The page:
Within days, the disputed takeover of minority holdings in Petrojam by the Jamaican government is likely to get a hearing from an international arbitration panel.
It comes amid new disclosure by the Ministry of Finance that PDV Caribe SA, a subsidiary of Venezuelan oil company PDVSA, has made a claim for US$84.7 million as compensation for the forced takeover of its 49 per cent interest in the Petrojam oil refinery based in Kingston, a figure that far exceeds the price Jamaica had reportedly offered to pay four years ago.
On Monday, a market filing by the Ministry of Finance in the United States indicated that the compulsory acquisition of Petrojam is expected to be taken up on October 31 by the International Chamber of Commerce, ICC, based in Paris, a century-old body founded in 1919, which represents the interests of 140 countries.
The respondents named in the request for arbitration from PDV Caribe are the Petroleum Corporation of Jamaica and Petrojam Limited, both of which were joint-venture partners with PDV in the Kingston-based refinery.
Jamaica, as majority owner of Petrojam, took full ownership of the refinery under the Compulsory Acquisition (Shares in Petrojam) Act 2019, at a time when Venezuela had been placed under heavy sanction. The sanctions list did not include the South American country’s interest in Petrojam, but the Jamaican government still feared it could curtail efforts by the refinery to conduct international transactions were correspondent banks, for example, to become skittish.
Although no figures were officially disclosed regarding the takeover price, the money was said to have been placed in escrow. It’s been reported that Kingston offered Caracas US$40 million for the minority shares, then later increased that to US$50 million. Both prices were rejected.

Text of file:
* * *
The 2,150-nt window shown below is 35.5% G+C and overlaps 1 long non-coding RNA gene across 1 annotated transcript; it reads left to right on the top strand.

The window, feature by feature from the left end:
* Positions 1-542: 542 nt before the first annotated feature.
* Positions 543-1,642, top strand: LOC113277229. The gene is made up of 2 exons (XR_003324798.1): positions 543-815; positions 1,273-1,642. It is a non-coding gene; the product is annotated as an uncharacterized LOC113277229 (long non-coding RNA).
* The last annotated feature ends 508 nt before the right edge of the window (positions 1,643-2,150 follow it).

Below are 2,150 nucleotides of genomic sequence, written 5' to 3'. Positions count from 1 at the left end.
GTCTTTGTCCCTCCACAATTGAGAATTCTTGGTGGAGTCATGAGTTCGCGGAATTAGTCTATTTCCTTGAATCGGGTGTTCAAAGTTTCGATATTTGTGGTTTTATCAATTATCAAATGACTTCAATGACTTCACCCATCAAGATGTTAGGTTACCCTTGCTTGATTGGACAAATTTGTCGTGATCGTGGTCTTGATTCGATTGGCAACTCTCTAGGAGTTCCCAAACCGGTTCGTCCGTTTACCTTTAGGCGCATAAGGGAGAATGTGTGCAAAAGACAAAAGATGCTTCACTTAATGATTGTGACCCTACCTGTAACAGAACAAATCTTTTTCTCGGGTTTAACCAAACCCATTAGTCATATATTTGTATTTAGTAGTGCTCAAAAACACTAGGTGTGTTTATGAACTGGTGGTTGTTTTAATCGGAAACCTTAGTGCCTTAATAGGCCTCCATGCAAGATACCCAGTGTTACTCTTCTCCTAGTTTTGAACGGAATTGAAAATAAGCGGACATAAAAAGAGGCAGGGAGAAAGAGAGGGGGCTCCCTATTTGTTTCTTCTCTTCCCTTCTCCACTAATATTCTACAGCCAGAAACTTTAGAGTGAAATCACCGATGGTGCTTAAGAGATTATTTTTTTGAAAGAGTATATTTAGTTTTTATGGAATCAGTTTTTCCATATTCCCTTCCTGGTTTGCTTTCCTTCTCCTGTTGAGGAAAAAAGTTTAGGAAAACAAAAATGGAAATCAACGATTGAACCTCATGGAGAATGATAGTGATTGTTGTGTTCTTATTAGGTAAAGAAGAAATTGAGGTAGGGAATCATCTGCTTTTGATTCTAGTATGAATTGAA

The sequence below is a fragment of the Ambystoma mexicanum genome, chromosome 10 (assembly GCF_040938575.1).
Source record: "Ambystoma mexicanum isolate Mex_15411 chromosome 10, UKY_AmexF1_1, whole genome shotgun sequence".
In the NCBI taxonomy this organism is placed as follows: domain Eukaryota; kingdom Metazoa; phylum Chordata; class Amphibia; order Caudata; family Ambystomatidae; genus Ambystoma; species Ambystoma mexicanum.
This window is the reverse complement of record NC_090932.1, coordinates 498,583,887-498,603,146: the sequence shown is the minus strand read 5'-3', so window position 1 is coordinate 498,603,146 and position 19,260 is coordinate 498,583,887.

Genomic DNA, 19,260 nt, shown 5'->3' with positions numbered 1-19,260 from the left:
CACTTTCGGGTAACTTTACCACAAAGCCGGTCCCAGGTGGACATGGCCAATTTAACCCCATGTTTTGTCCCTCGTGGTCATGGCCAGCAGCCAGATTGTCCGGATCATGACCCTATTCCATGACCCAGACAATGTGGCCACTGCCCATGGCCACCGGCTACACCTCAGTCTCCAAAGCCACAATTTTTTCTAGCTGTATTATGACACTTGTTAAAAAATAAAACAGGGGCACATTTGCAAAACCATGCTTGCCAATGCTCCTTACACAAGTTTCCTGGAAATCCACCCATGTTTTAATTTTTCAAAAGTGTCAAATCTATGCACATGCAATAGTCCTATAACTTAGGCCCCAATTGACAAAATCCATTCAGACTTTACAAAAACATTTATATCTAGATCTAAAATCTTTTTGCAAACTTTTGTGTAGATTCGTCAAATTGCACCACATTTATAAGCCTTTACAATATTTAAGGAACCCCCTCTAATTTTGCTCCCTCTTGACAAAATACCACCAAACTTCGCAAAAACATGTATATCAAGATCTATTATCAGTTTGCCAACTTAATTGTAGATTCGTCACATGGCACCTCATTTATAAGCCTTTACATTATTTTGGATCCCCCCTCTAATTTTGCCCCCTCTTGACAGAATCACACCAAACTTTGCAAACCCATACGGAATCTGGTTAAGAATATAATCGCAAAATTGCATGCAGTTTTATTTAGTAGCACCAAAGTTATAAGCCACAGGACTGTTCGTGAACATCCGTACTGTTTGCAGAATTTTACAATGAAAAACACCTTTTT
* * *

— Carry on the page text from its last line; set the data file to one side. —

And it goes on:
The current claim by PDV Caribe translates to $13 billion in local currency.
The update on the dispute was included in a prospectus filed by the Ministry of Finance to raise fresh debt capital in foreign markets.
The ICC is in the process of seeking clearance to accept payment of advance costs from the sanctioned country.
“The provisional view of the arbitral tribunal is that it would not be appropriate to proceed with the case unless and until a solution is found, so that the advance cost can be paid to the ICC by the claimant. The arbitral tribunal has extended the stay of proceeding of this case until October 31, 2023,” said the ministry in the prospectus.
The United States has lifted sanctions against Venezuelan temporarily, since September, which should make it easier for the ICC to secure the exemption.
Attorney-at-law Michael Hylton, KC, who was the legal representative of PDV Caribe in 2019, declined to comment on the current matter.
“I have no information” and further, “I do not disclose information on my clients”, he added when asked if he was still retained by PDV Caribe.
Minister of Finance Dr Nigel Clarke also declined to comment on the funds held in escrow accounts on behalf of Venezuela. Such funds also include amounts due from Jamaica under the PetroCaribe Agreement, which were placed in a segregated account with the Bank of Jamaica that, as of September 30, totalled approximately US$2.7 million.
Since July 2021, following an arbitration award to third-party claimants against Venezuela, and as ordered by the Supreme Court in Kingston, Jamaica has made payments owed under the PetroCaribe Agreement totalling approximately US$25.2 million from the segregated account into a receivership for beneficiaries, the prospectus stated.
With the sanctions temporarily lifted, the Venezuelan government headed by Nicolas Maduro is seeking the release of assets and payments held frozen under sanctions in various jurisdictions.
The Bank of England currently holds 31 tons of Venezuela’s gold, and the United States also holds assets belonging to the Central Bank of Venezuela.
The US has promised diplomatic protection from creditors for the release of funds, which the Maduro regime promises will be used for public works and health.